By David Rizzo, VP of Development, Compuware,

Last month, IBM introduced the latest member of their mainframe family, the z14 – a true technological breakthrough. Some of the most notable enhancements include:

Security: The z14’s pervasive encryption allows data associated with an entire application (spanning the mainframe and beyond) to be encrypted in flight or at rest, with one click. By enabling “bulk” encryption (as opposed to encrypting small chunks of data at a time), the z14 can protect data 18 times faster than x86 alternatives at just five percent of the cost.

Reliability: IBM z systems are considered the most reliable platform on earth (“z” actually stands for “zero downtime”). The z14 delivers faster I/O and accelerated transaction processing compared to the z13, powering significantly higher transaction volumes without the worry of a crash.

Performance: The z14 is capable of running Java workloads 50 percent faster than x86 alternatives. It offers three times the memory of the z13 to accelerate analytics performance, and cuts application response times in half. According to IBM, mainframes currently handle an estimated 68 percent of the world’s production loads, at only six percent of total IT cost.

The z14 is also well-poised to be the platform of the future. Pervasive technology is the key to powering the API economy, or the “glue” that holds together connected business processes from the mainframe, to the cloud and beyond.

If the mainframe is such a competitive asset – and so much work is going into improving it – why are some mainframe users considering moving off the platform? The answer is that many of today’s CIOs have had very little opportunity to gain an understanding of the platform as they forged their careers through a period of intensive technological change and innovation. With little to no experience with the mainframe, it is often inaccurately viewed as a relic of a bygone era.  However, nothing could be further from the truth, as mainframes continue to process an estimated 87 percent of all credit card transactions (nearly $8 trillion in payments), 29 billion ATM transactions (worth nearly $5 billion per day), and four billion passenger flights per year.

There are many exciting initiatives underway that aren’t always well publicized. For example:

  • Installation Improvements: The new z/OS version 2.3, continues to lay the foundation for installation improvements through enhancements supporting a basis for a common installer. Leading mainframe vendors are collaborating with IBM to standardize software product installation on the mainframe.
  • Security: Building upon the already robust record of the mainframe and z/OS, vendors are offering complementary solutions to further augment the benefits of pervasive encryption. The IBM z/OS 2.3 provides encryption-readiness technology enabling z/OS administrators to determine which traffic patterns to and from their z/OS systems meet approved encryption criteria. These new features can be combined with solutions providing end-to-end visibility into privileged user behavior, delivering the most comprehensive level of protection against insider threats.
  • Modernizing the Development Environment: z/OS 2.3 offers triple the amount of development capacity compared to earlier z/OS versions (helpful for supporting the latest DevOps tooling and processes), This represents a huge opportunity for development teams, in terms of their ability to work on mainframe-dependent applications as well as integrating the mainframe into wider DevOps processes and toolchains.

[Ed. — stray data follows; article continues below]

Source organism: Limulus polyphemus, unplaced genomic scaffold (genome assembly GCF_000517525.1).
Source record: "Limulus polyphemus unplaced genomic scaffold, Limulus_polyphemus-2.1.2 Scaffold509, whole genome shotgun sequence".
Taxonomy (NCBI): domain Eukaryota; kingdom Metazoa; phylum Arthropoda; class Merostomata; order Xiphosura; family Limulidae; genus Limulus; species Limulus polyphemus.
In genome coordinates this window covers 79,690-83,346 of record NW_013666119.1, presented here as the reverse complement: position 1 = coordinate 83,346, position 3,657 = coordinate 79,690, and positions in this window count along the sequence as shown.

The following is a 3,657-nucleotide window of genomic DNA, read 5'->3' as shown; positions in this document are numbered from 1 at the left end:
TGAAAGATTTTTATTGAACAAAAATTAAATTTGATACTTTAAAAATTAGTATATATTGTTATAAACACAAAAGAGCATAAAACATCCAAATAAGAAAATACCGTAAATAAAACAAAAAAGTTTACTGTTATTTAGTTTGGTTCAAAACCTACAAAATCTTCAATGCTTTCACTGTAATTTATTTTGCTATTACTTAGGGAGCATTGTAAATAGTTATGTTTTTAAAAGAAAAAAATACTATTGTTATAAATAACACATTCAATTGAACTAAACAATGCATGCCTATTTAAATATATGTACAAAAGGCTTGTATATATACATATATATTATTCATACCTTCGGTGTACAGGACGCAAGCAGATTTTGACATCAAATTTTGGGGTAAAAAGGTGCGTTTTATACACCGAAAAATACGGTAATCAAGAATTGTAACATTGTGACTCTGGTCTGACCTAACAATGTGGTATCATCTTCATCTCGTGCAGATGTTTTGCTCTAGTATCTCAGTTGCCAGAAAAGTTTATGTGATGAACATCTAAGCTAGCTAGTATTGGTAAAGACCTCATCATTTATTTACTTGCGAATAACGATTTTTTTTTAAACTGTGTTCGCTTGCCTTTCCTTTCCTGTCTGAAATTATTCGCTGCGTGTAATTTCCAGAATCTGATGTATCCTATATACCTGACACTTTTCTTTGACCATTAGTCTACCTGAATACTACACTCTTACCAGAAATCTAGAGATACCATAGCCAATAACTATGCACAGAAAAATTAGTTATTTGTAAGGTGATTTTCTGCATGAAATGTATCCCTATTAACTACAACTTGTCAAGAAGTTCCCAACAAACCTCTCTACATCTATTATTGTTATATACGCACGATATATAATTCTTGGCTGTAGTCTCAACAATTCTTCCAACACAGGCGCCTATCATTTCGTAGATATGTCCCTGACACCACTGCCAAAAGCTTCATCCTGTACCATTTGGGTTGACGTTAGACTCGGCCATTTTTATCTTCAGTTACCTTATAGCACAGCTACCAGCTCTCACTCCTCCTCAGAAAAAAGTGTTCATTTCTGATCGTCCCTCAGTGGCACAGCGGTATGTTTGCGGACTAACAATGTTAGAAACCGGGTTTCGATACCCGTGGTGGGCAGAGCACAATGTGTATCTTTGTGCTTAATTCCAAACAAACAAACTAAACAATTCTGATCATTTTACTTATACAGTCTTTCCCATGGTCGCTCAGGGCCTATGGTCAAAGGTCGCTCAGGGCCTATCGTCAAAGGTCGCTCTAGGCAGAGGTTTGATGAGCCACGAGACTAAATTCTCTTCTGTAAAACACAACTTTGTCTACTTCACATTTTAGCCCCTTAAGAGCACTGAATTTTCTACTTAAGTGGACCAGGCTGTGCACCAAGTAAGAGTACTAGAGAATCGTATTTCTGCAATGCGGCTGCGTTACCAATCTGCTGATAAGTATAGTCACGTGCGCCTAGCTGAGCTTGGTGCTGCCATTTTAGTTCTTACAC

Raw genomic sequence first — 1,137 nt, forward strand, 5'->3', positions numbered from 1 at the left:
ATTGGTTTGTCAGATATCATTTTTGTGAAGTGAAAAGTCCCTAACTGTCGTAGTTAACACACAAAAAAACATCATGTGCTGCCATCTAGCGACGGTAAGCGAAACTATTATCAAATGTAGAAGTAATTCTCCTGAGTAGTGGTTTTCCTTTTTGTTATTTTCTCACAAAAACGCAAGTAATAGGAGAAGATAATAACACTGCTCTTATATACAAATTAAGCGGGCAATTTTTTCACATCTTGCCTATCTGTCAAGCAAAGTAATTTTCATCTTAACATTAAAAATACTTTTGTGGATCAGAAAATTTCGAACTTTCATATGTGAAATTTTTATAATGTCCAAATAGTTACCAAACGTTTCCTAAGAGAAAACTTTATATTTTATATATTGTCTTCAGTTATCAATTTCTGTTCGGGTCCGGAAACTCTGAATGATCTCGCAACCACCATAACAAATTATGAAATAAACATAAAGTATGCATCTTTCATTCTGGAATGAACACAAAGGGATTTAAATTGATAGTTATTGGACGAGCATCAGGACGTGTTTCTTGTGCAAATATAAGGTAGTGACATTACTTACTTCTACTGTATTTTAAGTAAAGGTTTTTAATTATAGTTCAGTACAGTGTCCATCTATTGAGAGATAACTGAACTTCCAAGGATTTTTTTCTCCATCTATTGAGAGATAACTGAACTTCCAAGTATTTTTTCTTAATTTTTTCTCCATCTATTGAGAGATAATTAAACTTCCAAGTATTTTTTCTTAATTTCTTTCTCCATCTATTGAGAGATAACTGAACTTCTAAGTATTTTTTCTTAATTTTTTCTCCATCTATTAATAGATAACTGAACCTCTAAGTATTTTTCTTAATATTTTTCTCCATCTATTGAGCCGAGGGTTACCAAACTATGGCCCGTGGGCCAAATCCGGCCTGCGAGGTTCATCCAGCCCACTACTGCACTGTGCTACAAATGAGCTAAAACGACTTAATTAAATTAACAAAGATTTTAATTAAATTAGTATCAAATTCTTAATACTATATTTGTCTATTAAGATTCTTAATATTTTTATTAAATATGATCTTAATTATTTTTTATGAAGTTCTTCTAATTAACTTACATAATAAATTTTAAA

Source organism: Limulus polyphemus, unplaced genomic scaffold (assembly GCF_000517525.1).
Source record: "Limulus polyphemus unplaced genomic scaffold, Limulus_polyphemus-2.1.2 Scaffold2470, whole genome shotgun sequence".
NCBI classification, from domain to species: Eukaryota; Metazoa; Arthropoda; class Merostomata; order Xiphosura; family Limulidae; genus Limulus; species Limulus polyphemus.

However, the mainframe has traditionally existing in a silo, rendering it unfamiliar and arcane to newer developers. In order to take full advantage of development enhancements, “demarcation lines” around the mainframe must be eradicated. Modern tools can give the mainframe development environment a newer, more up-to-date look and feel, making it more familiar and comfortable to newer developers. Ultimately, developers are empowered to work on the mainframe as nimbly and deftly as other platforms, while fully including the mainframe in enterprise-wide DevOps processes.

  • Centers of Excellence: Leading IT services companies realize that mainframes are irreplaceable and invaluable systems of record, and most clients would be better served staying on the mainframe rather than moving off to less capable systems. Last month, Wipro launched a “Mainframe Center of Excellence” (CoE), featuring new solutions that are allowing Wipro employees to formulate best practices for achieving mainframe agility and cross-platform DevOps integration. Additionally, Wipro clients can gain first-hand experience in using these solutions and discover better ways to leverage mainframe applications and data. Wipro’s Center of Excellence is a prime example of vehicles available to help organizations transition mainframe stewardship to newer developer ranks.


Digital transformation is driving higher data transaction volumes and accelerating the rate of application changes made by enterprises. This also demands a higher level of data security than ever before, as code is worked on more frequently.  As mainframe users adapt to this reality, it is important to remember new does not always equate to better. IBM’s latest engineering marvel has the benefit of being supported by a highly collaborative, innovative ecosystem, committed to helping mainframe users take full advantage through a comprehensive hardware, operating system and software stack. By leveraging these vast opportunities these users will have a distinct competitive advantage.


About the Author

David Rizzo is the Vice President of Product Development for Compuware. He has more than 20 years of IT experience with roles in development, architecture and strategic planning.